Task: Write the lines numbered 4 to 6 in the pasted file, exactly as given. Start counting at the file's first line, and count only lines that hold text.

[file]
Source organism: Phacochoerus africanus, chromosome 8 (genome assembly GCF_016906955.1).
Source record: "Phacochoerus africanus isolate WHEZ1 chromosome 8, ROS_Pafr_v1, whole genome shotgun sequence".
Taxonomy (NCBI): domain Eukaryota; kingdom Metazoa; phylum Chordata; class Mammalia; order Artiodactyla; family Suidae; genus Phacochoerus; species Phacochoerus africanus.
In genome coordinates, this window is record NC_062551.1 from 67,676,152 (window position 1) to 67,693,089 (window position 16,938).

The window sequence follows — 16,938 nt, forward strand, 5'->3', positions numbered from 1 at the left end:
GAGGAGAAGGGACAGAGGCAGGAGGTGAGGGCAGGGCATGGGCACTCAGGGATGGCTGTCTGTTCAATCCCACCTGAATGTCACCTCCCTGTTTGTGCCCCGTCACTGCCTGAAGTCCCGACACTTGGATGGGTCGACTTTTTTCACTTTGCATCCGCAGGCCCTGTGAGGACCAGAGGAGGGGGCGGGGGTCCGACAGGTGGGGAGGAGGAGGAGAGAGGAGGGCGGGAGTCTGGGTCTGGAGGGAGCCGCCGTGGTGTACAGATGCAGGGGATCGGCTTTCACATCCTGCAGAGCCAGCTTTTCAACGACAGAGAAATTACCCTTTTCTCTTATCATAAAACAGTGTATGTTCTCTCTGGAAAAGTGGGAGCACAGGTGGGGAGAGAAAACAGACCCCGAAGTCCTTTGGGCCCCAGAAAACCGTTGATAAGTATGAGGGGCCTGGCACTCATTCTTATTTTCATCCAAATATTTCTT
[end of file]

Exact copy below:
In genome coordinates, this window is record NC_062551.1 from 67,676,152 (window position 1) to 67,693,089 (window position 16,938).

The window sequence follows — 16,938 nt, forward strand, 5'->3', positions numbered from 1 at the left end:
GAGGAGAAGGGACAGAGGCAGGAGGTGAGGGCAGGGCATGGGCACTCAGGGATGGCTGTCTGTTCAATCCCACCTGAATGTCACCTCCCTGTTTGTGCCCCGTCACTGCCTGAAGTCCCGACACTTGGATGGGTCGACTTTTTTCACTTTGCATCCGCAGGCCCTGTGAGGACCAGAGGAGGGGGCGGGGGTCCGACAGGTGGGGAGGAGGAGGAGAGAGGAGGGCGGGAGTCTGGGTCTGGAGGGAGCCGCCGTGGTGTACAGATGCAGGGGATCGGCTTTCACATCCTGCAGAGCCAGCTTTTCAACGACAGAGAAATTACCCTTTTCTCTTATCATAAAACAGTGTATGTTCTCTCTGGAAAAGTGGGAGCACAGGTGGGGAGAGAAAACAGACCCCGAAGTCCTTTGGGCCCCAGAAAACCGTTGATAAGTATGAGGGGCCTGGCACTCATTCTTATTTTCATCCAAATATTTCTT